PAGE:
Published May 8, 2017
WASHINGTON– Navajo Nation Speaker LoRenzo Bates and Council Delegate Davis Filfred were among several tribal leaders who took part in a press conference last Wednesday at the National Press Club in Washington D.C., which was organized by a coalition of five tribes in response to a recent Executive Order issued by President Trump that directs the U.S. Department of the Interior to review recent national monument designations and to recommend changes to the designations, including the Bears Ears National Monument.
Throughout the hour-long press conference, tribal leaders called on President Trump and U.S. Sec. of the Interior Ryan Zinke to meet with the tribes to discuss the status and future of the Bears Ears National Monument, while noting that Sec. Zinke has already met with the Utah congressional delegation and San Juan County, Utah officials to discuss their opposition to the national monument designation, which was proclaimed by former President Obama in December.
“Secretary Zinke is the secretary for all tribal nations, not counties and states, but he met with the Utah delegation and San Juan County officials and has yet to meet with us,” said Delegate Filfred, who serves on the Bears Ears Tribal Commission as the representative of the Navajo Nation.
The Bears Ears Tribal Commission includes representatives from the Navajo Nation, Hopi Tribe, Zuni Tribe, Ute Mountain Ute, and the Ute Indian Tribes. The commission has met on several occasions to begin the process of assisting in the co-management of the monument alongside federal land managers.
Other tribal leaders who participated in the press conference included Pueblo of Zuni tribal councilman Carleton Bowekaty, Ute Mountain Ute chairman Harold Cuthair, and Ute Indian Tribe Business Committee chairman Shaun Chapoose.
The tribal leaders requested and demanded that the Trump administration meet nation-to-nation with the tribal coalition and urged the federal government to uphold the national monument designation.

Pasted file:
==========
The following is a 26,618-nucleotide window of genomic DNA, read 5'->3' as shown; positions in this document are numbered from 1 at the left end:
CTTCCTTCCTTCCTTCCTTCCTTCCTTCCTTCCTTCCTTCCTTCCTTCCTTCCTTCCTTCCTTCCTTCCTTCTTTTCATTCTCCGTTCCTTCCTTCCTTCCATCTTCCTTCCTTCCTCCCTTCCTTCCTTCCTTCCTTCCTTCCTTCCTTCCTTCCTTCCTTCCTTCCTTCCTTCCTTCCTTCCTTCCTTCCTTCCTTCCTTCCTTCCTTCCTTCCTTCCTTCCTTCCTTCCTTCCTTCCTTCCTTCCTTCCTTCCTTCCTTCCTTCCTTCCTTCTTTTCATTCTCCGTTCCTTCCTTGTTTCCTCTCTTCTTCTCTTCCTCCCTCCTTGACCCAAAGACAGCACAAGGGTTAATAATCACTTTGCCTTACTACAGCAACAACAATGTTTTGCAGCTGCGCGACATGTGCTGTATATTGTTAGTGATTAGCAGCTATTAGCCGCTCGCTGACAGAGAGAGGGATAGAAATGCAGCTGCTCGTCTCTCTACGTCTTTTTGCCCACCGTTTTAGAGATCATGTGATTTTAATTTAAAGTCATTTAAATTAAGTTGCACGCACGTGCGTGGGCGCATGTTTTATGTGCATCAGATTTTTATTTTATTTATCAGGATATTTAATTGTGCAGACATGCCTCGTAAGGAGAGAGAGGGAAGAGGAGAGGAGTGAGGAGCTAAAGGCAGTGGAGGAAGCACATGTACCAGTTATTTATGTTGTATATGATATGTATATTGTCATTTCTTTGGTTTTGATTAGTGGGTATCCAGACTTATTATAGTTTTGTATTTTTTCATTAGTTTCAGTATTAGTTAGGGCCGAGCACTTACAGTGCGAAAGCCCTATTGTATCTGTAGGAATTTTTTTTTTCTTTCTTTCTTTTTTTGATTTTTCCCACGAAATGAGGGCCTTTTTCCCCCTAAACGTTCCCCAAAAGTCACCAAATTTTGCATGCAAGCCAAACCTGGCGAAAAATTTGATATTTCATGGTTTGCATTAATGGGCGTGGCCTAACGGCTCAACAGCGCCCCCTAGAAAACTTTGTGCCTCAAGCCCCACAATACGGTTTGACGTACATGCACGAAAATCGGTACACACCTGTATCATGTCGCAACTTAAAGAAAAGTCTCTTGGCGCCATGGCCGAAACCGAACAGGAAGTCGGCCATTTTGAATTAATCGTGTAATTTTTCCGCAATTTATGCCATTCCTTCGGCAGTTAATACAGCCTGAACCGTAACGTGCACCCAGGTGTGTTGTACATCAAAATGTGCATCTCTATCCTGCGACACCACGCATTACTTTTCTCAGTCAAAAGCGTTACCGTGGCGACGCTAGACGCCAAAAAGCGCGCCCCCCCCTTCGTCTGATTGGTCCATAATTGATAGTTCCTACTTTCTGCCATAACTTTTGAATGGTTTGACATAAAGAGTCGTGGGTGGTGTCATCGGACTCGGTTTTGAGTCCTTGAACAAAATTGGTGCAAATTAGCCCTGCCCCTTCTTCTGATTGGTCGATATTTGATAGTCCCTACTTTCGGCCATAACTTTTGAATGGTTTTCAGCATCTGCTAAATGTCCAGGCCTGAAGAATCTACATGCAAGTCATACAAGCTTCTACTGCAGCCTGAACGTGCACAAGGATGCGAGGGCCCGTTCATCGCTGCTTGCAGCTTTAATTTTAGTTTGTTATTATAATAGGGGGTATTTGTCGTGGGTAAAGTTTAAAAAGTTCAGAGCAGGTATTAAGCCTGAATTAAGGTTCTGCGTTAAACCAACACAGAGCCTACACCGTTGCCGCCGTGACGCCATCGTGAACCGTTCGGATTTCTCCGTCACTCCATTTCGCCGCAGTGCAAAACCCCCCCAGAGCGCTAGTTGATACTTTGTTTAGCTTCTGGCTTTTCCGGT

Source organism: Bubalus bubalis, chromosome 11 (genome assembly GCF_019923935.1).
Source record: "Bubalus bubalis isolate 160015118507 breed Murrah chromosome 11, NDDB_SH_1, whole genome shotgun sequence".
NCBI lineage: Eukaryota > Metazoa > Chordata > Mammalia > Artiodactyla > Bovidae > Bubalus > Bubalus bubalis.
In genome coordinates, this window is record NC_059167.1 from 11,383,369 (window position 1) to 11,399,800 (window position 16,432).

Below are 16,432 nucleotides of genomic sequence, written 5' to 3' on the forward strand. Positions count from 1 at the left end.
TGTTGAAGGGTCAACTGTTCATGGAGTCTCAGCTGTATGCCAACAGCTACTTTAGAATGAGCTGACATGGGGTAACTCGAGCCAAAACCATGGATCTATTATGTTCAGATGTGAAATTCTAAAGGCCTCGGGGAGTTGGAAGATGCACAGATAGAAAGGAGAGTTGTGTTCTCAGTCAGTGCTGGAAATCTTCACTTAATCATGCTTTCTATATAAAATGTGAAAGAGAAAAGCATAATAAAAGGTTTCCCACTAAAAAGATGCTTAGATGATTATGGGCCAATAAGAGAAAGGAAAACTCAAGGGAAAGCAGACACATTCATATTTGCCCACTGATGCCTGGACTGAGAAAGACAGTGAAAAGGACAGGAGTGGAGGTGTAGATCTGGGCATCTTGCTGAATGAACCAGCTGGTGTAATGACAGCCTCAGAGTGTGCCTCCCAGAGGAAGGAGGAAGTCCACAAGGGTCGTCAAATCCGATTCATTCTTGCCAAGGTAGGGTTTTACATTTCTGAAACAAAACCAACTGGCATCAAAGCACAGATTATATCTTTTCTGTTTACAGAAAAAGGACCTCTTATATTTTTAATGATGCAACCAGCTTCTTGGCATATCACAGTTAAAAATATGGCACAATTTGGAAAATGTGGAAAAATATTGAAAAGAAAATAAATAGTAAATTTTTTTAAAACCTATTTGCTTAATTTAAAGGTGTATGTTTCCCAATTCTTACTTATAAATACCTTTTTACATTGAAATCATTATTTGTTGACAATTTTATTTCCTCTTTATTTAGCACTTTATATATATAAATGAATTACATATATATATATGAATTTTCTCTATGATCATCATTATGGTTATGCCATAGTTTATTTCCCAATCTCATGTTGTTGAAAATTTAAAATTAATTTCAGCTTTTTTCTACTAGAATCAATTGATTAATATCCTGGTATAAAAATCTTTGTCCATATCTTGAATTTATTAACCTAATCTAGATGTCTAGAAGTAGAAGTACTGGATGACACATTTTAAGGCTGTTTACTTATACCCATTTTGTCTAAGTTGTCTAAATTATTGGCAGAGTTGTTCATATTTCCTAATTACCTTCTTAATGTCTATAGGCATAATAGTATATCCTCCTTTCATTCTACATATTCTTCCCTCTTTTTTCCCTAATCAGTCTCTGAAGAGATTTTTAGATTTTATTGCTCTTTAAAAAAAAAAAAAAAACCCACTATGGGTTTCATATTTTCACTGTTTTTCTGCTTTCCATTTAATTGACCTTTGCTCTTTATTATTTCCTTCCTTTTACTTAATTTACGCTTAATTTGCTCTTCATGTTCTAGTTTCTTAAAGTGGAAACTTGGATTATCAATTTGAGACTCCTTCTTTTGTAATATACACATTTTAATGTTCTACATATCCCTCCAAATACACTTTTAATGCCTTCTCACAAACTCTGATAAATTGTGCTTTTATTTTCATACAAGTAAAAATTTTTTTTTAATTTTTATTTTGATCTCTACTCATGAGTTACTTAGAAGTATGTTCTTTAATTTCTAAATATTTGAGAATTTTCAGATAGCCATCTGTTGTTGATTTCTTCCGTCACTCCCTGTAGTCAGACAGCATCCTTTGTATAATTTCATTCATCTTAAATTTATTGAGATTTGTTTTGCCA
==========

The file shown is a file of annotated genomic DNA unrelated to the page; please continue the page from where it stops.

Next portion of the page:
“The Navajo Nation Council and our Nation has a clear position on Bears Ears National Monument – there is unanimous support, but by cherry picking a few Navajo people from San Juan County, you are undermining the clear the position of tribal governments,” stated Speaker Bates.
Speaker Bates also pointed out that members of the Navajo Nation Council voted unanimously in March 2015 in support of the monument designation, and again in January 2017 to oppose any attempt to reverse or undo the designation.
“This is not just one tribe that supports Bears Ears, it is a coalition of five tribes that have come together to protect our homelands,” added Speaker Bates. “We stand here together today united with one voice to tell leadership at the federal level to recognize and to honor our position as sovereign nations.”
Several of the tribal leaders indicated that tribes may pursue legal action if the Trump administration decides to reverse the monument designation at the conclusion of the Department of the Interior’s 45-day review.
Delegate Filfred also stated that the tribal coalition would prefer to meet with Sec. Zinke and the Trump administration prior to the conclusion of the 45-day review period rather than litigating.
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